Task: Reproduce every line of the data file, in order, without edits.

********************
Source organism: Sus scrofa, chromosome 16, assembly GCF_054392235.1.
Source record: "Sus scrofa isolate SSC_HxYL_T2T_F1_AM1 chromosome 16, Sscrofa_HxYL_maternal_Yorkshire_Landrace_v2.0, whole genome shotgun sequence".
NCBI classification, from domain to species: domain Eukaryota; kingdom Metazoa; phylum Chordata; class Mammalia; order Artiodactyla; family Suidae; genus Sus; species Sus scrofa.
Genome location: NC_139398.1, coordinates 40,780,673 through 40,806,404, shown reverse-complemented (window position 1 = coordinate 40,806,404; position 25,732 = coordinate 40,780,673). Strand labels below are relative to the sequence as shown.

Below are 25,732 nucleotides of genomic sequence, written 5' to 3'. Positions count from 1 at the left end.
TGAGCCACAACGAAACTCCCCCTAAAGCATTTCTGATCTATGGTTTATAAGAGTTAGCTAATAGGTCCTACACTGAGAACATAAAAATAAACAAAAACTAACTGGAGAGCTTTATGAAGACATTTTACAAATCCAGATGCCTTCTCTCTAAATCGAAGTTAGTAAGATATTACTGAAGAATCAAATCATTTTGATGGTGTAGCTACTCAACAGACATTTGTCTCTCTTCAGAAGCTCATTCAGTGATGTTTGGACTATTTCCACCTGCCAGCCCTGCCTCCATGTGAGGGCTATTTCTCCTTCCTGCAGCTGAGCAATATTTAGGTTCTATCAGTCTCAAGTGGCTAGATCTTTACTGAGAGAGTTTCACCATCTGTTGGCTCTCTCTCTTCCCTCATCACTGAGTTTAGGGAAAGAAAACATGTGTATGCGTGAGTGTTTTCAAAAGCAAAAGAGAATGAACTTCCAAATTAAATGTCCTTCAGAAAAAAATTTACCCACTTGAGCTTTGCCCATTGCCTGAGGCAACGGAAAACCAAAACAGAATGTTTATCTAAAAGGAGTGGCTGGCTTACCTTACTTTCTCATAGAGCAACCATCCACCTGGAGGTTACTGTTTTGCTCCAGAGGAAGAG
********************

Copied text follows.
Source organism: Sus scrofa, chromosome 16, assembly GCF_054392235.1.
Source record: "Sus scrofa isolate SSC_HxYL_T2T_F1_AM1 chromosome 16, Sscrofa_HxYL_maternal_Yorkshire_Landrace_v2.0, whole genome shotgun sequence".
NCBI classification, from domain to species: domain Eukaryota; kingdom Metazoa; phylum Chordata; class Mammalia; order Artiodactyla; family Suidae; genus Sus; species Sus scrofa.
Genome location: NC_139398.1, coordinates 40,780,673 through 40,806,404, shown reverse-complemented (window position 1 = coordinate 40,806,404; position 25,732 = coordinate 40,780,673). Strand labels below are relative to the sequence as shown.

Below are 25,732 nucleotides of genomic sequence, written 5' to 3'. Positions count from 1 at the left end.
TGAGCCACAACGAAACTCCCCCTAAAGCATTTCTGATCTATGGTTTATAAGAGTTAGCTAATAGGTCCTACACTGAGAACATAAAAATAAACAAAAACTAACTGGAGAGCTTTATGAAGACATTTTACAAATCCAGATGCCTTCTCTCTAAATCGAAGTTAGTAAGATATTACTGAAGAATCAAATCATTTTGATGGTGTAGCTACTCAACAGACATTTGTCTCTCTTCAGAAGCTCATTCAGTGATGTTTGGACTATTTCCACCTGCCAGCCCTGCCTCCATGTGAGGGCTATTTCTCCTTCCTGCAGCTGAGCAATATTTAGGTTCTATCAGTCTCAAGTGGCTAGATCTTTACTGAGAGAGTTTCACCATCTGTTGGCTCTCTCTCTTCCCTCATCACTGAGTTTAGGGAAAGAAAACATGTGTATGCGTGAGTGTTTTCAAAAGCAAAAGAGAATGAACTTCCAAATTAAATGTCCTTCAGAAAAAAATTTACCCACTTGAGCTTTGCCCATTGCCTGAGGCAACGGAAAACCAAAACAGAATGTTTATCTAAAAGGAGTGGCTGGCTTACCTTACTTTCTCATAGAGCAACCATCCACCTGGAGGTTACTGTTTTGCTCCAGAGGAAGAG